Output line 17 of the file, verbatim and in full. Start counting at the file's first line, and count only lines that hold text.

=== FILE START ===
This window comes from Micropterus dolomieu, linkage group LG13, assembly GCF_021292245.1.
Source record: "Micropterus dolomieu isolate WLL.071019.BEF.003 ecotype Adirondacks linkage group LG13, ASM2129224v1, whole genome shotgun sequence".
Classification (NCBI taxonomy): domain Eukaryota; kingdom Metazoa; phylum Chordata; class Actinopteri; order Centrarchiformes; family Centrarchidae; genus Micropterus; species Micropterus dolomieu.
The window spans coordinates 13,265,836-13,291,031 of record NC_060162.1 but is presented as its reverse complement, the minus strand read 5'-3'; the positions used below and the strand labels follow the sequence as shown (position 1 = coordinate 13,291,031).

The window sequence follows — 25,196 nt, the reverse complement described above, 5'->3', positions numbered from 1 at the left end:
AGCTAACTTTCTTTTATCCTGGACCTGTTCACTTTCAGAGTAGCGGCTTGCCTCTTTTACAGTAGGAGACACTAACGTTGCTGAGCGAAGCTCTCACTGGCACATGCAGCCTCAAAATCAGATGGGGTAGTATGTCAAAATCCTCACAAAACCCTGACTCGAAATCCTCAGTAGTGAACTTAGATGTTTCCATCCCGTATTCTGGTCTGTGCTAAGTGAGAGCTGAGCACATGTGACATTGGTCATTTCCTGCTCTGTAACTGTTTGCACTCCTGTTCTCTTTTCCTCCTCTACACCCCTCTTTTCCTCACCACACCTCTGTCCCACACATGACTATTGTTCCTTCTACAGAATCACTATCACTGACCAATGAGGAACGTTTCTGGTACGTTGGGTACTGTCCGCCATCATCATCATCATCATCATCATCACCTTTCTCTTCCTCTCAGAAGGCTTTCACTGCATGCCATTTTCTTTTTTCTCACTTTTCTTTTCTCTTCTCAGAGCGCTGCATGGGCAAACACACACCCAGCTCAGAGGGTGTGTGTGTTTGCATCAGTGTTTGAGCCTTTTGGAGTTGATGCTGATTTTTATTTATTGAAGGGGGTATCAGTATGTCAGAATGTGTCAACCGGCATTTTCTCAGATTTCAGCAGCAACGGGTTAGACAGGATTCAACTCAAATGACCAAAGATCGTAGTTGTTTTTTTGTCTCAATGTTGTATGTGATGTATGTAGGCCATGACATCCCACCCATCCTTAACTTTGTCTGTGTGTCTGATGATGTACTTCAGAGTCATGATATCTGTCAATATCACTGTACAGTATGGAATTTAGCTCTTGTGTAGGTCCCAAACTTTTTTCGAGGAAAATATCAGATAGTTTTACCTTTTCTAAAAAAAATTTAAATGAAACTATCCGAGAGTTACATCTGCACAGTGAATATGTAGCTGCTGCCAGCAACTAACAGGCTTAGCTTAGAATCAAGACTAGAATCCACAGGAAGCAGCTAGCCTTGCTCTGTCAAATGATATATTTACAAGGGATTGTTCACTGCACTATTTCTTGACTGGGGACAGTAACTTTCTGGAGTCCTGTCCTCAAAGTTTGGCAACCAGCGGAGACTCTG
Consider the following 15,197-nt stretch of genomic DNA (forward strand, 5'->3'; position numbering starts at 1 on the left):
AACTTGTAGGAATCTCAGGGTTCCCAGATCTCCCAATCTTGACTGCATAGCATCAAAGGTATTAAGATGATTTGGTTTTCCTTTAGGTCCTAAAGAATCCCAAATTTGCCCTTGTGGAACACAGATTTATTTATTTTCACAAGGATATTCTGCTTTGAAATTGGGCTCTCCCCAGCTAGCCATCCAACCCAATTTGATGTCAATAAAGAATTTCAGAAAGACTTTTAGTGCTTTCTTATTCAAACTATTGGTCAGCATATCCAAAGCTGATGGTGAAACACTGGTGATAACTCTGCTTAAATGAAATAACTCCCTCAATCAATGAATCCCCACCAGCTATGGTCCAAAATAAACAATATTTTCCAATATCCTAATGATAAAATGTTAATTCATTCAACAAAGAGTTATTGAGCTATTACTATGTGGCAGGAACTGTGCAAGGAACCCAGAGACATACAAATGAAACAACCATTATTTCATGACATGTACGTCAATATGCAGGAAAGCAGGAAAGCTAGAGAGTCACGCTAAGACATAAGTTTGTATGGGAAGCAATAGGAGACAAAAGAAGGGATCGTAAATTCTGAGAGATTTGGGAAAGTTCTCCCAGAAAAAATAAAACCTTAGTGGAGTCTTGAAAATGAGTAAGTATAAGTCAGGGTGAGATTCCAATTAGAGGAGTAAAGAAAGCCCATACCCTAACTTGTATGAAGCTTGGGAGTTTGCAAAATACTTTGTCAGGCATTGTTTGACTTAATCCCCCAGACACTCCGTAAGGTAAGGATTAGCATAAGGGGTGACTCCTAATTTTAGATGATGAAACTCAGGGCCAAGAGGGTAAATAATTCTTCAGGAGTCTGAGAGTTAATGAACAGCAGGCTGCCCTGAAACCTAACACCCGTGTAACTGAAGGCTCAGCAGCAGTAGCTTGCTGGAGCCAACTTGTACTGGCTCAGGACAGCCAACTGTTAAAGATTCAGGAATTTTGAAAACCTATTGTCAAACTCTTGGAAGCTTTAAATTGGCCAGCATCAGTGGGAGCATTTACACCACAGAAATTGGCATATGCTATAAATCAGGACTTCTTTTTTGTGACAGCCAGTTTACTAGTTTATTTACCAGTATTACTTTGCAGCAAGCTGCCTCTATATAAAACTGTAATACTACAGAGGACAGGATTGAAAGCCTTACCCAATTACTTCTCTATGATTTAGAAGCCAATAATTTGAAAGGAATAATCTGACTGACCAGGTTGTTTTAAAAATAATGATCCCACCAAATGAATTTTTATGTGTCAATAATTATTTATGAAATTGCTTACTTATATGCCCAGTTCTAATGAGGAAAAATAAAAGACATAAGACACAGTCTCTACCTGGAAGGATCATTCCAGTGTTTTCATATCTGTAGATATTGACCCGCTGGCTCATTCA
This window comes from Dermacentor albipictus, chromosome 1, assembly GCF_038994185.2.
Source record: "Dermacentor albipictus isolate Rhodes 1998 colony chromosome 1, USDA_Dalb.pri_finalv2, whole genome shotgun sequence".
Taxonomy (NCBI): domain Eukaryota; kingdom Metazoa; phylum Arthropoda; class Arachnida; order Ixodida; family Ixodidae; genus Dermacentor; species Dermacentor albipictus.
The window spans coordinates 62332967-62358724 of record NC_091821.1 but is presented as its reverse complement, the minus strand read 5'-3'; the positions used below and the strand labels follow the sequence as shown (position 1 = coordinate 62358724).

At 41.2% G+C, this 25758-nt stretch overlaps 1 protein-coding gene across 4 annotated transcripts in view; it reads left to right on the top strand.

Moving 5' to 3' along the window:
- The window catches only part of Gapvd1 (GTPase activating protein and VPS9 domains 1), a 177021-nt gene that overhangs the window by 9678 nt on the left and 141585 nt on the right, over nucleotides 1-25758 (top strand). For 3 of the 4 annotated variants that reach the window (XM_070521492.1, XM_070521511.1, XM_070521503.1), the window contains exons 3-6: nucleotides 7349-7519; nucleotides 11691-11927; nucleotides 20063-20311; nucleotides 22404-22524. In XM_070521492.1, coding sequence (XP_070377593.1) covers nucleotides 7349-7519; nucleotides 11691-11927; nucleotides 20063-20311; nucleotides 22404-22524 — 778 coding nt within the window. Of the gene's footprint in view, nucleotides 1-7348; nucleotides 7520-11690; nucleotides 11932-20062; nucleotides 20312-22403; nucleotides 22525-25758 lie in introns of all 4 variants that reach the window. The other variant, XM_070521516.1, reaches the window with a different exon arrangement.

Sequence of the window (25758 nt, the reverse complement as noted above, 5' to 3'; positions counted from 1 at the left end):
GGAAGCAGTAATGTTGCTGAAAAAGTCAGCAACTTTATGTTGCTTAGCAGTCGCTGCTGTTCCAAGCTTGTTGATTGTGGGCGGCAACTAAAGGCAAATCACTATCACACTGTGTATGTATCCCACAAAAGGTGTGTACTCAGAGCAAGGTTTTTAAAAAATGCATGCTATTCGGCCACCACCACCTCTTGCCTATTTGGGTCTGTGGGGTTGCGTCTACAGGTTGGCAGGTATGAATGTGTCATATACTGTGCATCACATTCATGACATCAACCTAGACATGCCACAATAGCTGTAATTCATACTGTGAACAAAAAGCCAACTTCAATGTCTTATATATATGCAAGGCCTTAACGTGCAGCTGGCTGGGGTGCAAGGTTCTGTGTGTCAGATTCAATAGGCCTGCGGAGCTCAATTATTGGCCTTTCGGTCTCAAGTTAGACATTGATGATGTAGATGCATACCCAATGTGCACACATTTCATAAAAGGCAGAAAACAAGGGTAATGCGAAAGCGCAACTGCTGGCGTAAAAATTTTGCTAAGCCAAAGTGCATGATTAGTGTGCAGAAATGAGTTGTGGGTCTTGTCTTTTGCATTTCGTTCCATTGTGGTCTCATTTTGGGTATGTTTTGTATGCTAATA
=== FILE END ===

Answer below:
GGAAGCAGTAATGTTGCTGAAAAAGTCAGCAACTTTATGTTGCTTAGCAGTCGCTGCTGTTCCAAGCTTGTTGATTGTGGGCGGCAACTAAAGGCAAATCACTATCACACTGTGTATGTATCCCACAAAAGGTGTGTACTCAGAGCAAGGTTTTTAAAAAATGCATGCTATTCGGCCACCACCACCTCTTGCCTATTTGGGTCTGTGGGGTTGCGTCTACAGGTTGGCAGGTATGAATGTGTCATATACTGTGCATCACATTCATGACATCAACCTAGACATGCCACAATAGCTGTAATTCATACTGTGAACAAAAAGCCAACTTCAATGTCTTATATATATGCAAGGCCTTAACGTGCAGCTGGCTGGGGTGCAAGGTTCTGTGTGTCAGATTCAATAGGCCTGCGGAGCTCAATTATTGGCCTTTCGGTCTCAAGTTAGACATTGATGATGTAGATGCATACCCAATGTGCACACATTTCATAAAAGGCAGAAAACAAGGGTAATGCGAAAGCGCAACTGCTGGCGTAAAAATTTTGCTAAGCCAAAGTGCATGATTAGTGTGCAGAAATGAGTTGTGGGTCTTGTCTTTTGCATTTCGTTCCATTGTGGTCTCATTTTGGGTATGTTTTGTATGCTAATA